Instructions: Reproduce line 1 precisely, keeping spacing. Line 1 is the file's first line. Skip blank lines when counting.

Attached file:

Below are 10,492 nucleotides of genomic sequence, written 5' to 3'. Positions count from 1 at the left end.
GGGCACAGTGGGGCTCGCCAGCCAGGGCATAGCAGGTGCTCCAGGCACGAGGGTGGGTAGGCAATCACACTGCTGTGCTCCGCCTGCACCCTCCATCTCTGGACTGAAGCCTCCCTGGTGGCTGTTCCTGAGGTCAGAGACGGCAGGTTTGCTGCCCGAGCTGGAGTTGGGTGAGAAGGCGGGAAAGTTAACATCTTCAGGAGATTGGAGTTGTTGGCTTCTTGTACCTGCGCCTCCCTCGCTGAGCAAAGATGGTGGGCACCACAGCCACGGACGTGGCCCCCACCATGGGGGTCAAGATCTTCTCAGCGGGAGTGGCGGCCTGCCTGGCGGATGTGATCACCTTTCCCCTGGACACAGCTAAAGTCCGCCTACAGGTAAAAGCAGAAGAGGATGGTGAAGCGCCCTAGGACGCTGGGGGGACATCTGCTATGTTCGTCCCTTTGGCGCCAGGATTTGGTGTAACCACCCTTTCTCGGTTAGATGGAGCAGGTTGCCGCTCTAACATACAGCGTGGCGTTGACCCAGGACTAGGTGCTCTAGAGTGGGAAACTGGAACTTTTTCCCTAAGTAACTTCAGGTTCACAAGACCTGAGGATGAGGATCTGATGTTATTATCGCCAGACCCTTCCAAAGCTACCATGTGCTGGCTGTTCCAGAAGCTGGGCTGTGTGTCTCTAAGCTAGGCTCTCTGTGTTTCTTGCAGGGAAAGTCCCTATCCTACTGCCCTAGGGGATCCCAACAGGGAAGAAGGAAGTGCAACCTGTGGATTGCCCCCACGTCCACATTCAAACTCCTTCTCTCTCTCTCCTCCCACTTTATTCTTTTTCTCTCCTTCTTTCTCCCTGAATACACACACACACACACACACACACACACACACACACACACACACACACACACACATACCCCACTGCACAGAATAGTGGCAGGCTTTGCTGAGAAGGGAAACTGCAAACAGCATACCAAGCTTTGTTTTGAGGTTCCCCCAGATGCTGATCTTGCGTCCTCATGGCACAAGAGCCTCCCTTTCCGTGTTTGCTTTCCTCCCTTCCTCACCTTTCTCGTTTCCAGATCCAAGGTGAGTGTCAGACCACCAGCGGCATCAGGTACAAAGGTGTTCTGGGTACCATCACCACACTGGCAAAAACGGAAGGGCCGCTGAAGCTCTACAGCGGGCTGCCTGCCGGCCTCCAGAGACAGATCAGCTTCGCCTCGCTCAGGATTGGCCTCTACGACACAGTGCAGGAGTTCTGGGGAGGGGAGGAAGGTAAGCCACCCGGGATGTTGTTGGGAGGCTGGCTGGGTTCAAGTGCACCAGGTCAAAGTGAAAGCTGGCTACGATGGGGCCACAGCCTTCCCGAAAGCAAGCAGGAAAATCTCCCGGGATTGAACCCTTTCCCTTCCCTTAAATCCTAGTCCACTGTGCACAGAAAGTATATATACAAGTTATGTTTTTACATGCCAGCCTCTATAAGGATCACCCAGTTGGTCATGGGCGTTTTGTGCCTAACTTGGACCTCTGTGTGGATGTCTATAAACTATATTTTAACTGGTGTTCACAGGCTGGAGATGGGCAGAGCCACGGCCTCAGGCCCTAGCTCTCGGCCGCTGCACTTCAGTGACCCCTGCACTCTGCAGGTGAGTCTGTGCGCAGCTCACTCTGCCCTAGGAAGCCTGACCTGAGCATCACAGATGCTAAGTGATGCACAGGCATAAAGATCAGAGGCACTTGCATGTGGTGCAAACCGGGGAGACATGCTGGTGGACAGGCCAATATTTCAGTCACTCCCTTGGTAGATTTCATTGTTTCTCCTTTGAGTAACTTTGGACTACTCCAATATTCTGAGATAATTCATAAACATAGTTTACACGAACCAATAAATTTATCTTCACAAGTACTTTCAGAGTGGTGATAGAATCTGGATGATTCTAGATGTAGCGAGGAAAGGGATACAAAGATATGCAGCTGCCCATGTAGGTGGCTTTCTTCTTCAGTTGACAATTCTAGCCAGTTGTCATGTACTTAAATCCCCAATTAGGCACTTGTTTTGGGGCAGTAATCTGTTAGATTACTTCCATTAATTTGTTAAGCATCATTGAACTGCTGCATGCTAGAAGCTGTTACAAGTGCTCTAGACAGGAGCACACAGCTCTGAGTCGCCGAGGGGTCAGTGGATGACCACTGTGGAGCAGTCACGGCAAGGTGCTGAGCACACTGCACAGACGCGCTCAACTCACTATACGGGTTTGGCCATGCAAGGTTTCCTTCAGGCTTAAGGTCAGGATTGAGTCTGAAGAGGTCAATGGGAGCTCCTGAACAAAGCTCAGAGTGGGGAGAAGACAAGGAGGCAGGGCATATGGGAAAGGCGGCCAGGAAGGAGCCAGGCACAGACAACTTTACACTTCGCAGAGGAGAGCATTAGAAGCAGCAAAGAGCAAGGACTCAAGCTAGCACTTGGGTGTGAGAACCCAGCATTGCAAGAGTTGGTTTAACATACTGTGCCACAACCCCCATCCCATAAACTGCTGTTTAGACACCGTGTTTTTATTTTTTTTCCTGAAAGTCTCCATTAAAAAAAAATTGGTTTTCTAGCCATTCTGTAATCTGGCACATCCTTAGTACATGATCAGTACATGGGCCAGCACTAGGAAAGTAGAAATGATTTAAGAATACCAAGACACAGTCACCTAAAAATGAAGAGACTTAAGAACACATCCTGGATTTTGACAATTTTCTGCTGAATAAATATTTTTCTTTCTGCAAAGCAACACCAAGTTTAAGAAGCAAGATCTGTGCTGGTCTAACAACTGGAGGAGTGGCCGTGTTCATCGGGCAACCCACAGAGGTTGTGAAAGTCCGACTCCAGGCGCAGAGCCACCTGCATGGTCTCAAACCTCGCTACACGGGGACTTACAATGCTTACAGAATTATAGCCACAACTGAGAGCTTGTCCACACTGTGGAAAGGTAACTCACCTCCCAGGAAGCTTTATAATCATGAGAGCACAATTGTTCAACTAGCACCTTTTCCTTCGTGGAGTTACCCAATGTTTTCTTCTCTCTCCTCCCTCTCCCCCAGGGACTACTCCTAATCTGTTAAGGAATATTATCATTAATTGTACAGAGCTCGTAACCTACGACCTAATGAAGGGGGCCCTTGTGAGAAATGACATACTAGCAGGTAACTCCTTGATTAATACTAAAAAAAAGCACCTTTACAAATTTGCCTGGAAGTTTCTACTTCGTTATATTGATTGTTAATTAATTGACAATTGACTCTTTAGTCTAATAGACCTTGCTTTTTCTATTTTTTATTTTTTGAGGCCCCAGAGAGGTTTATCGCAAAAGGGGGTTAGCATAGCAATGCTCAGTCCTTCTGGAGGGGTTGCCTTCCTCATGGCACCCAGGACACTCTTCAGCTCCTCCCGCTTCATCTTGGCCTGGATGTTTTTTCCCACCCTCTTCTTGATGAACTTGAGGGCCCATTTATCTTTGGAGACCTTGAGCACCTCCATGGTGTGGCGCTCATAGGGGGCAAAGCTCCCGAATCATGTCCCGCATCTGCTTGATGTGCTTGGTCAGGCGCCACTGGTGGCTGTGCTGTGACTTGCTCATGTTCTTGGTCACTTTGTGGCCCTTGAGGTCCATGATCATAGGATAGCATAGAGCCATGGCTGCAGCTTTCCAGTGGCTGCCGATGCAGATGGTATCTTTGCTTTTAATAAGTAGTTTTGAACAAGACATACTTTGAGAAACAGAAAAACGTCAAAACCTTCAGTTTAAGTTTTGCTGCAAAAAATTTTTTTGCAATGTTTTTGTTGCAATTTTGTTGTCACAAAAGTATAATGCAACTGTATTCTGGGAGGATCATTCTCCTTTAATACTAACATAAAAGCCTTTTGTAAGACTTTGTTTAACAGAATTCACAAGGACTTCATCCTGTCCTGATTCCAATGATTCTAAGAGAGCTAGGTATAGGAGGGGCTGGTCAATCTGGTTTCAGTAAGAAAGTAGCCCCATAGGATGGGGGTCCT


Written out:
Below are 10,492 nucleotides of genomic sequence, written 5' to 3'. Positions count from 1 at the left end.